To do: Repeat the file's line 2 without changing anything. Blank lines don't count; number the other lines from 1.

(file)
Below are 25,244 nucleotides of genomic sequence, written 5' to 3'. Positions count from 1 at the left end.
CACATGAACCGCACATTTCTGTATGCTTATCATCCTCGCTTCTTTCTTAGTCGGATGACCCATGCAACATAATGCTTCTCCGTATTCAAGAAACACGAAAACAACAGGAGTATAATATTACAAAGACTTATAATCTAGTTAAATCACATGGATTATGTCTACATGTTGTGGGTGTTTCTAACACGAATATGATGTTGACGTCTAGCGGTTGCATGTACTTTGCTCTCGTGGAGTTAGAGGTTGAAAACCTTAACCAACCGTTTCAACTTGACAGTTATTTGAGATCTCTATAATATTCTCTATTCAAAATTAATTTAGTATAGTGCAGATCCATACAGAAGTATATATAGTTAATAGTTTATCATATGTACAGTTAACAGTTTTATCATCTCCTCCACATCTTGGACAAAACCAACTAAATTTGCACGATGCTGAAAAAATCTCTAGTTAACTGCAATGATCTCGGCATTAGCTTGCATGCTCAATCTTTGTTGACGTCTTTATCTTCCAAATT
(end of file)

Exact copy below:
CACATGAACCGCACATTTCTGTATGCTTATCATCCTCGCTTCTTTCTTAGTCGGATGACCCATGCAACATAATGCTTCTCCGTATTCAAGAAACACGAAAACAACAGGAGTATAATATTACAAAGACTTATAATCTAGTTAAATCACATGGATTATGTCTACATGTTGTGGGTGTTTCTAACACGAATATGATGTTGACGTCTAGCGGTTGCATGTACTTTGCTCTCGTGGAGTTAGAGGTTGAAAACCTTAACCAACCGTTTCAACTTGACAGTTATTTGAGATCTCTATAATATTCTCTATTCAAAATTAATTTAGTATAGTGCAGATCCATACAGAAGTATATATAGTTAATAGTTTATCATATGTACAGTTAACAGTTTTATCATCTCCTCCACATCTTGGACAAAACCAACTAAATTTGCACGATGCTGAAAAAATCTCTAGTTAACTGCAATGATCTCGGCATTAGCTTGCATGCTCAATCTTTGTTGACGTCTTTATCTTCCAAATT